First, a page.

The art of romance writing
Romancing the readers isn’t that easy, prof discovers in research project
It all started when a box of pink and lavender romance novels arrived at Professor of Sociology Joanna Gregson’s office.
The box came from a friend and fellow sociology professor with whom Gregson attended graduate school. It was in response to a conversation the two had a few days earlier: Have you ever read a romance novel?
Gregson hadn’t. And she would fully admit that she was like many other people: She assumed romance novels were easy reads, brainless formulaic pop.
Then, the box of novels arrived. She read one. And a research topic was born.
Gregson and her friend, professor Jennifer Lois of Western Washington University, decided they wanted to study the writers of the romance genre, of which about 95 percent are women. Sure, the novels had been the subject of research – but, as Gregson would soon find out, nobody had studied the people who actually wrote them.
“Why hasn’t it been studied?” Gregson asked herself. “Like a lot of work that women do, I don’t think it has been taken seriously as an occupation.”
As a sociologist who specialized in sex and gender issues, the subject seemed perfect. And as a field researcher – someone who conducts research on location, first-hand – Gregson knew she had to dive in, head first.
So she and Lois joined the 10,000-member strong Romance Writers of America and began attending monthly meetings in Seattle and annual nationwide conventions, where, as you might expect from a group comprised almost exclusively of women, they were warmly welcomed into the fold.
And, naturally, they started writing their own romance novels.
It’s been a couple of years now, and Gregson is still about 40 pages into her novel. (Don’t expect anything, she warns.) But from the standpoint of getting the dish on the people who write these extremely popular, yet often marginalized, novels – that’s another story.
So far, Gregson and Lois have interviewed more than 45 romance authors, agents, reviewers, publishers and editors – from New York Times bestselling authors to those who are on the cusp of publication. She has delved into all the subgenres of this type of commercial fiction – historical romance, paranormal romance, romantic suspense, inspirational romance. Even Amish romance. (Really.)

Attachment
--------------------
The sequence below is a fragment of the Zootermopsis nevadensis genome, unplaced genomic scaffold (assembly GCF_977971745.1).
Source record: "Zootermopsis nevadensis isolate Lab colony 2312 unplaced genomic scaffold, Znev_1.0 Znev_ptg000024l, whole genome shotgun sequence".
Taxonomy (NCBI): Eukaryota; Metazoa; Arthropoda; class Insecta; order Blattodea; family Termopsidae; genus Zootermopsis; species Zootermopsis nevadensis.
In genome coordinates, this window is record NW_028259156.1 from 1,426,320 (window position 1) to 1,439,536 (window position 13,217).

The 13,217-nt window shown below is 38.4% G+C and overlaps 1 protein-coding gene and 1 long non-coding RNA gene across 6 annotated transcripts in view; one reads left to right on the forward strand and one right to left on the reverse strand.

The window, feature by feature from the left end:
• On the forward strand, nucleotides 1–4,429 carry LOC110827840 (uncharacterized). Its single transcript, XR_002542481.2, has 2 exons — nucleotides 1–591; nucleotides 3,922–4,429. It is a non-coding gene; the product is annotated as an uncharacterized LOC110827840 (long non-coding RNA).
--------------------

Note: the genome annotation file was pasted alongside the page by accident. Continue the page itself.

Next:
When Gregson started the project, she assumed the subject matter would be squarely in her sex-and-gender wheelhouse. Essentially, she’d find out: Who are these women who write these novels? And how do they decide to create the characters that they do? What she found, however, is that romance authors aren’t thinking about gender archetypes. They want to tell a compelling story, just like any author.
Gregson and Lois recently presented her findings at the Romance Writers of America national conference in Atlanta this summer, and they received an enthusiastic reception. Their research has been mentioned on countless author blogs and Twitter feeds, featured in podcasts, and they have been asked to write guest blogs for Random House and USA Today. The pair also have a Facebook page and Twitter feed to update fans on their research.
Gregson finds most interesting the idea of the stigmas associated with these novels. After all, she admits even she had her own stereotypes before she read them. She knows her misperceptions are hardly unique.
“We’ve interviewed New York Times bestselling romance authors who still get told, ‘That is so great you are successful at this, maybe someday you’ll write a real book,’” Gregson said.
Gregson will continue to dig into how the authors deal with these slights, and how an entire professional group seeks to gird themselves against a common perception.
In the mean time, Gregson and Lois will continue their interviews and begin presenting their academic findings. Just don’t expect the novel anytime soon.